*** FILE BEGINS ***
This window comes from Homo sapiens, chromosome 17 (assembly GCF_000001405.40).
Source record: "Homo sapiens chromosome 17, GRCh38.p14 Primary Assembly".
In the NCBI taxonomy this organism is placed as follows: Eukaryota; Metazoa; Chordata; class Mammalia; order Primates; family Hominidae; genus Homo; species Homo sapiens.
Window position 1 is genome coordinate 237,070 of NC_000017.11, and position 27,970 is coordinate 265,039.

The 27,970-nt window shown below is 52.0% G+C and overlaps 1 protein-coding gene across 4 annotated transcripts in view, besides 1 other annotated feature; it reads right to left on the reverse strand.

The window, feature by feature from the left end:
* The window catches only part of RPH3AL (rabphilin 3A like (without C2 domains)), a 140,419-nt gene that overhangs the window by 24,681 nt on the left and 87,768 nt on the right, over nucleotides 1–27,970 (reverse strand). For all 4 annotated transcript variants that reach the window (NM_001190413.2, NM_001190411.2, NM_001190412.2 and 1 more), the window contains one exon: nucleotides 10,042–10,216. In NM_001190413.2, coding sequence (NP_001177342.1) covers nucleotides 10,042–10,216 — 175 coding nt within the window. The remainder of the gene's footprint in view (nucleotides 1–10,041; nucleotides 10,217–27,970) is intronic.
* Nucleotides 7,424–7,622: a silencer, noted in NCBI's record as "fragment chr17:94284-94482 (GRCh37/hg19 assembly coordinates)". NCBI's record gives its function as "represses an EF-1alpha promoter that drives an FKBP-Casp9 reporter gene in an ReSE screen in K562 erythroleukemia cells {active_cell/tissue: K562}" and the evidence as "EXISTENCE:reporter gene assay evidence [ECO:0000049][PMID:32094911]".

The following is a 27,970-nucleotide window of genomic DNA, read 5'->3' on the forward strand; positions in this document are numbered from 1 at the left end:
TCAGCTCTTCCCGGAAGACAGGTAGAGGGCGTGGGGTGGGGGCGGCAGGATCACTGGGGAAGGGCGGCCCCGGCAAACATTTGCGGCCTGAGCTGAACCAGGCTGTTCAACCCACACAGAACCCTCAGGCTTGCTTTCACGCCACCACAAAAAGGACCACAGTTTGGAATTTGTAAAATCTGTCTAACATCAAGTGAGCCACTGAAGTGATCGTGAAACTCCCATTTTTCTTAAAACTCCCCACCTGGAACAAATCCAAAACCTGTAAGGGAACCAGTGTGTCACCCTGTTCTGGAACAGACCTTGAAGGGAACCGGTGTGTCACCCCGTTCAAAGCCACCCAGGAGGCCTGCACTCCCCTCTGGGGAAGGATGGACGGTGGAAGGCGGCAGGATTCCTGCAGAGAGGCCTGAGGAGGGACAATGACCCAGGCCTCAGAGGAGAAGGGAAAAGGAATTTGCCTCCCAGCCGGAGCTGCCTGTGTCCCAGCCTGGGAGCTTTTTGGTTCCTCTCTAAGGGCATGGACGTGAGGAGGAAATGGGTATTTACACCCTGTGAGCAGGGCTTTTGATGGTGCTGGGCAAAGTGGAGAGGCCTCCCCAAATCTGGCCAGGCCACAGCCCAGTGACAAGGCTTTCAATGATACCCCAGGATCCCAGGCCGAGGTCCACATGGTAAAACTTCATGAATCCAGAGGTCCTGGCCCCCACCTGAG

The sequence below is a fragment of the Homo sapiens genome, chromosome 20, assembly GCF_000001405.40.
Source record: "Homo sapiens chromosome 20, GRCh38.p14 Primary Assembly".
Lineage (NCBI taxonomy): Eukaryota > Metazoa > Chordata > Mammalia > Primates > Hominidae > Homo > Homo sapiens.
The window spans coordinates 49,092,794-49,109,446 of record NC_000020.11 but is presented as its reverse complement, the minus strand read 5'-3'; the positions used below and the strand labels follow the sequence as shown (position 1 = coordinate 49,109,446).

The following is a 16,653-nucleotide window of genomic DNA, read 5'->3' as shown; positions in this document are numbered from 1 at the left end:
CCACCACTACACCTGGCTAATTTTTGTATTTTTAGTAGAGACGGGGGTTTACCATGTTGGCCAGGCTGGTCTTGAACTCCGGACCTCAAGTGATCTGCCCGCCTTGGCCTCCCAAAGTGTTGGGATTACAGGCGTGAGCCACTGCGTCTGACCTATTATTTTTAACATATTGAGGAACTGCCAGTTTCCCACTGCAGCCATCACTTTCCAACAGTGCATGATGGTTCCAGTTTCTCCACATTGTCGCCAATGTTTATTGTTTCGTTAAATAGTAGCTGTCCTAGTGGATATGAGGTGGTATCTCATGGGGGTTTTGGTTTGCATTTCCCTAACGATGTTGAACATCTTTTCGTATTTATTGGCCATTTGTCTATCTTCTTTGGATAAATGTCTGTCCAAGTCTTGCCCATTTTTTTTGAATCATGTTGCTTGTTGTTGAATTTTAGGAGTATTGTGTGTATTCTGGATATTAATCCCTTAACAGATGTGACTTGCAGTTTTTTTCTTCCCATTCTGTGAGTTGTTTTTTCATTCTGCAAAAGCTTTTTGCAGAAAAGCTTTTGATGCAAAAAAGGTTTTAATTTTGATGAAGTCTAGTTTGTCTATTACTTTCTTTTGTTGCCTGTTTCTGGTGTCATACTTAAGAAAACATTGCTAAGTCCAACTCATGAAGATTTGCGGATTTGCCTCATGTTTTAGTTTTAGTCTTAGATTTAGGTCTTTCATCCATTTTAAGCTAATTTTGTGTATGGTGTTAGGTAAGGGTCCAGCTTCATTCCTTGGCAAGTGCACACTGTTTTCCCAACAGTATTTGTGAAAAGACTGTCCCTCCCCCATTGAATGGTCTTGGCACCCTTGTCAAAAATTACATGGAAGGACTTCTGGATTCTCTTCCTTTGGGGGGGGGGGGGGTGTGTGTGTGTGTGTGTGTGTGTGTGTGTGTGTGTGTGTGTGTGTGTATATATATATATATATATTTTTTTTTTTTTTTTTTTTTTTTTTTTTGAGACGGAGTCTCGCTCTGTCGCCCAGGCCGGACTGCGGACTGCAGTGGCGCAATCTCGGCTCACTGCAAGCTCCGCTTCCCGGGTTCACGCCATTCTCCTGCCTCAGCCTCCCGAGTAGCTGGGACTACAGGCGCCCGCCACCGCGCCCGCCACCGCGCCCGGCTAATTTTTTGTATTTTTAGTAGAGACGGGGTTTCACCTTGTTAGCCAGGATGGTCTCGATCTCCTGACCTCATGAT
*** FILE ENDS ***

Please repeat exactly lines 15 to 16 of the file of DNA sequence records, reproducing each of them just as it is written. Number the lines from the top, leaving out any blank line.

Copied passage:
The following is a 16,653-nucleotide window of genomic DNA, read 5'->3' as shown; positions in this document are numbered from 1 at the left end:
CCACCACTACACCTGGCTAATTTTTGTATTTTTAGTAGAGACGGGGGTTTACCATGTTGGCCAGGCTGGTCTTGAACTCCGGACCTCAAGTGATCTGCCCGCCTTGGCCTCCCAAAGTGTTGGGATTACAGGCGTGAGCCACTGCGTCTGACCTATTATTTTTAACATATTGAGGAACTGCCAGTTTCCCACTGCAGCCATCACTTTCCAACAGTGCATGATGGTTCCAGTTTCTCCACATTGTCGCCAATGTTTATTGTTTCGTTAAATAGTAGCTGTCCTAGTGGATATGAGGTGGTATCTCATGGGGGTTTTGGTTTGCATTTCCCTAACGATGTTGAACATCTTTTCGTATTTATTGGCCATTTGTCTATCTTCTTTGGATAAATGTCTGTCCAAGTCTTGCCCATTTTTTTTGAATCATGTTGCTTGTTGTTGAATTTTAGGAGTATTGTGTGTATTCTGGATATTAATCCCTTAACAGATGTGACTTGCAGTTTTTTTCTTCCCATTCTGTGAGTTGTTTTTTCATTCTGCAAAAGCTTTTTGCAGAAAAGCTTTTGATGCAAAAAAGGTTTTAATTTTGATGAAGTCTAGTTTGTCTATTACTTTCTTTTGTTGCCTGTTTCTGGTGTCATACTTAAGAAAACATTGCTAAGTCCAACTCATGAAGATTTGCGGATTTGCCTCATGTTTTAGTTTTAGTCTTAGATTTAGGTCTTTCATCCATTTTAAGCTAATTTTGTGTATGGTGTTAGGTAAGGGTCCAGCTTCATTCCTTGGCAAGTGCACACTGTTTTCCCAACAGTATTTGTGAAAAGACTGTCCCTCCCCCATTGAATGGTCTTGGCACCCTTGTCAAAAATTACATGGAAGGACTTCTGGATTCTCTTCCTTTGGGGGGGGGGGGGGTGTGTGTGTGTGTGTGTGTGTGTGTGTGTGTGTGTGTGTGTGTGTGTATATATATATATATATATTTTTTTTTTTTTTTTTTTTTTTTTTTTTGAGACGGAGTCTCGCTCTGTCGCCCAGGCCGGACTGCGGACTGCAGTGGCGCAATCTCGGCTCACTGCAAGCTCCGCTTCCCGGGTTCACGCCATTCTCCTGCCTCAGCCTCCCGAGTAGCTGGGACTACAGGCGCCCGCCACCGCGCCCGCCACCGCGCCCGGCTAATTTTTTGTATTTTTAGTAGAGACGGGGTTTCACCTTGTTAGCCAGGATGGTCTCGATCTCCTGACCTCATGAT